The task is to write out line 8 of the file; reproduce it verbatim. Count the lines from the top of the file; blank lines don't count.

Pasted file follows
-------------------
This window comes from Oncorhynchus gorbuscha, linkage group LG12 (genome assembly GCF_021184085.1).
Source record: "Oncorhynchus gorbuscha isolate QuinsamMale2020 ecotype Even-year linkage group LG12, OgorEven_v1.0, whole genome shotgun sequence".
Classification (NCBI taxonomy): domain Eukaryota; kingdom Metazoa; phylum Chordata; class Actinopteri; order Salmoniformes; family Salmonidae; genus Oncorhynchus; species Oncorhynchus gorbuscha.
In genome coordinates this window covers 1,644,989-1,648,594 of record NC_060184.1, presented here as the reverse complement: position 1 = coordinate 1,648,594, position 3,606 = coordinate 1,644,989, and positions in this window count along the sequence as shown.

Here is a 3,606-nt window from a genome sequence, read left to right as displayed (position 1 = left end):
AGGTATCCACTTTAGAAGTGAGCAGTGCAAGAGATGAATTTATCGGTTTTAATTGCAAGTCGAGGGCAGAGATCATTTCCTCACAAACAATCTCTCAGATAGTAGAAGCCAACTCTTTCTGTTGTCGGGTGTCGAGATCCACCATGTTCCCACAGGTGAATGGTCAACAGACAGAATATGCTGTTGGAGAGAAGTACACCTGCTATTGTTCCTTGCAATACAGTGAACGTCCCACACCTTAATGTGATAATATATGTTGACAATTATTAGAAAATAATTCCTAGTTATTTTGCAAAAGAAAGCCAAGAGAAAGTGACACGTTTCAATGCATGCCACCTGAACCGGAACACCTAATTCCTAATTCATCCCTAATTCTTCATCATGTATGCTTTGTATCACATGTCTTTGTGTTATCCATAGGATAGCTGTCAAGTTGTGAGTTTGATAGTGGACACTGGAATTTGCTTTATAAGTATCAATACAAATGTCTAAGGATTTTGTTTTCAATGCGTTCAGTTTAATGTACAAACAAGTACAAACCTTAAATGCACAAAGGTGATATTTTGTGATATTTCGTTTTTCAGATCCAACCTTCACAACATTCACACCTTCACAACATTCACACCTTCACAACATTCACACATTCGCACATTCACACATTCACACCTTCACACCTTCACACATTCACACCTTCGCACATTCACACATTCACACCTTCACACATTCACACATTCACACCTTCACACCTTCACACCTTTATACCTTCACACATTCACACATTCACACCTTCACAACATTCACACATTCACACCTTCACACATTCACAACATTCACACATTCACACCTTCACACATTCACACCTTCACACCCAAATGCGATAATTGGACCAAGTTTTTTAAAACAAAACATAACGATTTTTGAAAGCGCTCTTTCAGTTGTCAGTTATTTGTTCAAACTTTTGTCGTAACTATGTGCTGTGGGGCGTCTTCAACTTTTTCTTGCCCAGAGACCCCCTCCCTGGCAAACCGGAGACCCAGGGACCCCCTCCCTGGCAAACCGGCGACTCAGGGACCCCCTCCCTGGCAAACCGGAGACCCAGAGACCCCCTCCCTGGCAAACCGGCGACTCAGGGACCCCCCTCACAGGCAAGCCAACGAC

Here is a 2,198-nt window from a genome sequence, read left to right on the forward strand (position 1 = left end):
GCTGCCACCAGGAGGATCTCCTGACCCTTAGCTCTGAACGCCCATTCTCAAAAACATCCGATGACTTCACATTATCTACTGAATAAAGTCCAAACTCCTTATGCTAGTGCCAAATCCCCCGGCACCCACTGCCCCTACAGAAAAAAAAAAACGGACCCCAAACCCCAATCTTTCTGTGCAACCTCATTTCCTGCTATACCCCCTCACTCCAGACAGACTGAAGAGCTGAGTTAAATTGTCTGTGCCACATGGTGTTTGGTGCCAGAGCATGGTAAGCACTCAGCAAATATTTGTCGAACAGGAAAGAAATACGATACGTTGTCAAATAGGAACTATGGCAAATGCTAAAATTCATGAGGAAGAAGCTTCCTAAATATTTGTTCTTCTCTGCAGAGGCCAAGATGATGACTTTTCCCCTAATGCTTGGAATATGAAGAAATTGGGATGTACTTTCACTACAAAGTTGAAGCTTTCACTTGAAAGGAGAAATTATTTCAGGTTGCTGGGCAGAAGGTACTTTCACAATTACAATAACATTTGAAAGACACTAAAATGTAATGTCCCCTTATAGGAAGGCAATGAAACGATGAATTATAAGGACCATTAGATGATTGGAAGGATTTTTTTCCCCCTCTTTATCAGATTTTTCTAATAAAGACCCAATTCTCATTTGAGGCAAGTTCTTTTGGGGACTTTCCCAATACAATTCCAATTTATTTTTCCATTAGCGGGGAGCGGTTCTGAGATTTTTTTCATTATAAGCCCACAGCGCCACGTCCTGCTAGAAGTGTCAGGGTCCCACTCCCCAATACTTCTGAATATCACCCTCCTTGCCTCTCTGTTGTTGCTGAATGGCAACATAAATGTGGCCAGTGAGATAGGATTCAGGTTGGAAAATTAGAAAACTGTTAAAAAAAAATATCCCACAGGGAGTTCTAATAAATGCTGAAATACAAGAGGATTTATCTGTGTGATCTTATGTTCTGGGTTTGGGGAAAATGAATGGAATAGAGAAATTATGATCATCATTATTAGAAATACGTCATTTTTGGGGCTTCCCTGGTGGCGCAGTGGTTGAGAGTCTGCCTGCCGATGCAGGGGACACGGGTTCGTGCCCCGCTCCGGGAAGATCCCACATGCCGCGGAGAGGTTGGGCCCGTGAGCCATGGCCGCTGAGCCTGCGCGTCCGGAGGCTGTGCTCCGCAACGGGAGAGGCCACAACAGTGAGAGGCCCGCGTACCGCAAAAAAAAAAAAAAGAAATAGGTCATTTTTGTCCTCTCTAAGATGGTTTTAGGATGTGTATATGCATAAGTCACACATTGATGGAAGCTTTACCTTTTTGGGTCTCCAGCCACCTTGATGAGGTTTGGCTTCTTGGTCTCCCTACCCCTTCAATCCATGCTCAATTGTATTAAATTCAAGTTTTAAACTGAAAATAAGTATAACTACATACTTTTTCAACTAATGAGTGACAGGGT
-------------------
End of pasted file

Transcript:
GCTGCCACCAGGAGGATCTCCTGACCCTTAGCTCTGAACGCCCATTCTCAAAAACATCCGATGACTTCACATTATCTACTGAATAAAGTCCAAACTCCTTATGCTAGTGCCAAATCCCCCGGCACCCACTGCCCCTACAGAAAAAAAAAAACGGACCCCAAACCCCAATCTTTCTGTGCAACCTCATTTCCTGCTATACCCCCTCACTCCAGACAGACTGAAGAGCTGAGTTAAATTGTCTGTGCCACATGGTGTTTGGTGCCAGAGCATGGTAAGCACTCAGCAAATATTTGTCGAACAGGAAAGAAATACGATACGTTGTCAAATAGGAACTATGGCAAATGCTAAAATTCATGAGGAAGAAGCTTCCTAAATATTTGTTCTTCTCTGCAGAGGCCAAGATGATGACTTTTCCCCTAATGCTTGGAATATGAAGAAATTGGGATGTACTTTCACTACAAAGTTGAAGCTTTCACTTGAAAGGAGAAATTATTTCAGGTTGCTGGGCAGAAGGTACTTTCACAATTACAATAACATTTGAAAGACACTAAAATGTAATGTCCCCTTATAGGAAGGCAATGAAACGATGAATTATAAGGACCATTAGATGATTGGAAGGATTTTTTTCCCCCTCTTTATCAGATTTTTCTAATAAAGACCCAATTCTCATTTGAGGCAAGTTCTTTTGGGGACTTTCCCAATACAATTCCAATTTATTTTTCCATTAGCGGGGAGCGGTTCTGAGATTTTTTTCATTATAAGCCCACAGCGCCACGTCCTGCTAGAAGTGTCAGGGTCCCACTCCCCAATACTTCTGAATATCACCCTCCTTGCCTCTCTGTTGTTGCTGAATGGCAACATAAATGTGGCCAGTGAGATAGGATTCAGGTTGGAAAATTAGAAAACTGTTAAAAAAAAATATCCCACAGGGAGTTCTAATAAATGCTGAAATACAAGAGGATTTATCTGTGTGATCTTATGTTCTGGGTTTGGGGAAAATGAATGGAATAGAGAAATTATGATCATCATTATTAGAAATACGTCATTTTTGGGGCTTCCCTGGTGGCGCAGTGGTTGAGAGTCTGCCTGCCGATGCAGGGGACACGGGTTCGTGCCCCGCTCCGGGAAGATCCCACATGCCGCGGAGAGGTTGGGCCCGTGAGCCATGGCCGCTGAGCCTGCGCGTCCGGAGGCTGTGCTCCGCAACGGGAGAGGCCACAACAGTGAGAGGCCCGCGTACCGCAAAAAAAAAAAAAAGAAATAGGTCATTTTTGTCCTCTCTAAGATGGTTTTAGGATGTGTATATGCATAAGTCACACATTGATGGAAGCTTTACCTTTTTGGGTCTCCAGCCACCTTGATGAGGTTTGGCTTCTTGGTCTCCCTACCCCTTCAATCCATGCTCAATTGTATTAAATTCAAGTTTTAAACTGAAAATAAGTATAACTACATACTTTTTCAACTAATGAGTGACAGGGT